March 16, 2006

Internet Gambling, The ICANN Way: Using Someone Else's Wallet

Bret Fausett's blog quoted Stratton Sclavos (CEO of Verisign) as saying that every week Verisign's registry gets 7,000,000 name registrations but that only 0.6% (42,000) of those last more than 5 days.


In other words, for every "normal" registration transaction there are 167 five-day speculative registration transactions (plus an additional 167 drop transactions.)  Thus for every normal registration there are 333 speculative transactions (i.e. one normal add transaction and 167 5-day add/drop transaction pairs.)

And, it seems from what I've been able to discover so far, but I'd certainly like clarification, that Verisign receives revenue only for the "normal" registration transactions but has to eat the cost of the 5-day add/drop transaction pairs.

Which, if true, means that the registry fee charged for each normal registration transaction has to cover the cost of 333 speculative registry transactions.  That's a heavy and unjustifiable burden.

I have long assumed that the actual cost of registry operations is down in the 1 cent per year range.  I'm not alone in this belief.

We know that Verisign isn't losing money with the $6 registry fee.  And if we take into account the 1:333 ratio of normal-to-speculative registrations we see that the actual registry transaction fee has to be below $0.02, with the "normal" customer picking up the tab for 333 speculative transactions.

One of the reasons that Joe Sims, ICANN's architect-apparent of the ICANN-Verisign agreement, said in a posting at Circle-ID is that this new .com agreement was needed was to encourage Verisign to invest in infrastructure.

However, according to Sclavos statement, apparently the vast bulk of that infrastructure is there to support speculation rather than "normal" name registrations.

And that's not even counting the infrastructure that Verisign has to maintain to handle the stupid system of polling by registrars who circle like vultures waiting for names to drop.

In other words, those of us who consume domain names in the "normal" way, i.e. we use 'em for long terms, appear to be carrying an enormous burden (measured in terms of hundreds of millions of dollars per year in inflated registry fees) to support the ICANN allowed, if not ICANN created, speculative fever.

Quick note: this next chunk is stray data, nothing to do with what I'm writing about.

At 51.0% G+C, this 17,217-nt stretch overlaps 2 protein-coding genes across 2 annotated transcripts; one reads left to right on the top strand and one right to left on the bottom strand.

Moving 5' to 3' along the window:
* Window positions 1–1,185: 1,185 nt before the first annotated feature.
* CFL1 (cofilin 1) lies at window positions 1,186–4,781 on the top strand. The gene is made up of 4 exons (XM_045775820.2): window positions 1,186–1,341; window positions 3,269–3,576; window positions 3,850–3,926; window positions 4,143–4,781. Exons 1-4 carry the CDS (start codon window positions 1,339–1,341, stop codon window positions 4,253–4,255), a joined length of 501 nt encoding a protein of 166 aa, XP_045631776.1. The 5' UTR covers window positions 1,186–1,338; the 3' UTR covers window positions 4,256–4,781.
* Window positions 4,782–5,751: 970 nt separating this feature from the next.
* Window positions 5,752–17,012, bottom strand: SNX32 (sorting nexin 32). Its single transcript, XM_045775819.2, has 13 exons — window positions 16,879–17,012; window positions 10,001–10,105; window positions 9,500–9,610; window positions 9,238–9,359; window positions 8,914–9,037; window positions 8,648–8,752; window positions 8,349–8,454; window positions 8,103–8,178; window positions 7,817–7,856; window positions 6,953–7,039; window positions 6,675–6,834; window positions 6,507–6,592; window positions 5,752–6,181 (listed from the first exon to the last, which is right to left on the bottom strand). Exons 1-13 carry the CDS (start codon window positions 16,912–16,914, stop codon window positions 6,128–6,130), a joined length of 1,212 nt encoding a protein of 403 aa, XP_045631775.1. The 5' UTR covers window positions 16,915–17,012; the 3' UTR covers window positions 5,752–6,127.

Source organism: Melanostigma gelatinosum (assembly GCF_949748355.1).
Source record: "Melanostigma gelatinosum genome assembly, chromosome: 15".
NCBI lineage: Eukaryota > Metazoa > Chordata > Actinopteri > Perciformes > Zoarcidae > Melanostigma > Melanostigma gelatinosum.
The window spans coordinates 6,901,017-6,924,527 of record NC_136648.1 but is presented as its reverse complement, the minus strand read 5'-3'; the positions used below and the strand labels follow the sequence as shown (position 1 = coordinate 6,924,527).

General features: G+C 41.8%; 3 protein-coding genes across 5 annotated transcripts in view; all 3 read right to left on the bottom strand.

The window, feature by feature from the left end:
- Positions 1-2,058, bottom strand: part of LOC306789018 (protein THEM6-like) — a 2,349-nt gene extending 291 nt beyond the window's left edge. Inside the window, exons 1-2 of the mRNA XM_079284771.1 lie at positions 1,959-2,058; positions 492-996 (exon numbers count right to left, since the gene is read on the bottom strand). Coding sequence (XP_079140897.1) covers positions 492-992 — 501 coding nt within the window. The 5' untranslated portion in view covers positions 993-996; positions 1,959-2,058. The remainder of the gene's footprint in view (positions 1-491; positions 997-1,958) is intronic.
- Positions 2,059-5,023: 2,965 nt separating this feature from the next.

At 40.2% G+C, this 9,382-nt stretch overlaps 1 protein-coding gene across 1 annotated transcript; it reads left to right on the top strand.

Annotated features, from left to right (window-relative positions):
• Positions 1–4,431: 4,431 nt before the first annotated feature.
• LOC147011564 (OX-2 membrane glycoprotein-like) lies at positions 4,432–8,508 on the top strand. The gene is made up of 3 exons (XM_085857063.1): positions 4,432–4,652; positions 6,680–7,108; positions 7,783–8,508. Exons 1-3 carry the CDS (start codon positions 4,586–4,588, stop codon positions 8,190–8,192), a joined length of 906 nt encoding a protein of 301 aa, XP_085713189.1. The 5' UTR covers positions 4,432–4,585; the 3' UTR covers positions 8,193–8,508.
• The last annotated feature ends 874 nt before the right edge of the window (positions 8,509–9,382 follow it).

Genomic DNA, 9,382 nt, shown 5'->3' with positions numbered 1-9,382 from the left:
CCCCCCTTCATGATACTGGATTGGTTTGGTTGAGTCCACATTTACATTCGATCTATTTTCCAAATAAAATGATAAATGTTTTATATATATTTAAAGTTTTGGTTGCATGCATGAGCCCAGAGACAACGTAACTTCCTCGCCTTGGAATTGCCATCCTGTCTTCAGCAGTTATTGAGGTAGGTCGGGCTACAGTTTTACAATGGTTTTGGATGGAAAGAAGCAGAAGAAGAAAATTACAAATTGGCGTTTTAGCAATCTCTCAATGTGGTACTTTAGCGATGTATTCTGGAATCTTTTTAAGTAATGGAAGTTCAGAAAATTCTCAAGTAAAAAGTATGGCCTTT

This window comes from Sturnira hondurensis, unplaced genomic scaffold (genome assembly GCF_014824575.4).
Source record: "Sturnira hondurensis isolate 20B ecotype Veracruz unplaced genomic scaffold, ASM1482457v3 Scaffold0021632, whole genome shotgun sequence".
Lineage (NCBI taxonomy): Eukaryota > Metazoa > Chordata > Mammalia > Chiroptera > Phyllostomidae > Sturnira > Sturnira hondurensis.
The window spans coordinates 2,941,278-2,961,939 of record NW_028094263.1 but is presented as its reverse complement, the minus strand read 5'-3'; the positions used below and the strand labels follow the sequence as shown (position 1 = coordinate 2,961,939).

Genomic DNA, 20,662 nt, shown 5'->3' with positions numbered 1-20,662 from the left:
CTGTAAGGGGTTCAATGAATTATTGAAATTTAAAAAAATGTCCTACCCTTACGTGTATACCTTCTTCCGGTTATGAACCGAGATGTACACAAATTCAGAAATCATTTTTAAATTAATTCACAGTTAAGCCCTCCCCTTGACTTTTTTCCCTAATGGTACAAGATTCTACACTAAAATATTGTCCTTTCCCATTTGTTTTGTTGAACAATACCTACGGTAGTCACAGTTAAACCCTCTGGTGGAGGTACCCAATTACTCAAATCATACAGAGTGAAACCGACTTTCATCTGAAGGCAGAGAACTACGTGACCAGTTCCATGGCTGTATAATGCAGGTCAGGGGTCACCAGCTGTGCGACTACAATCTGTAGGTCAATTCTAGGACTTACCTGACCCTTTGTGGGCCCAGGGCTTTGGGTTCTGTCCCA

And yet, those of us who pay this tab get no vote in ICANN and simply get to pay the bill every year, year-in/year-out.

To the degree that my speculations (pun intended) are accurate, ICANN and its registry system are building up an enormous pool of money that one could claim has been dragged out of domain name buyers because ICANN is a combination in restraint of trade that can't be bypassed because ICANN occupies a monopoly position that is buttressed by a very shadowy governmental presence.

It is appalling to be reminded, once again, of how badly ICANN has damaged the internet.  Rather than creating a domain name system that is rich in competition and innovation we find, after over half a decade of ICANN blundering, that the domain name system marketplace is devoid of real competition except among registries and even there the only real difference is price.  Rather than low prices that reflect underlying economies of scale we see a system that grossly subsidizes speculators out of the pockets of normal internet users to the tune of several hundreds of millions of dollars every year.  Under ICANN's hand innovative domain name providers have been arbitrarily denied the right to go into business and those who do get ICANN's blessing are required to follow rules that subordinate user and business choice to the desires of ICANN's "stakeholders" and to pay large fees to support ICANN's ever growing bureaucracy.  And ICANN created FUD (Fear, Uncertainty, and Doubt) is used to besmirch those who suggest that ICANN's approach is as empty as the Emperor's fabled wardrobe.

Update: I've been wondering whether a decimal point has been slipped and that the real number is 6% rather then 0.6%.  That is more consistent with a steady-state of roughly 40 to 50 million names in .com.

But even if the number is 6% that still means that to 420,000 paying registrations are supporting the cost of 6,580,000 freeloading speculative transactions.  That's still an egregious subsidy being paid by normal domain name users.

Posted by karl at March 16, 2006 1:02 AM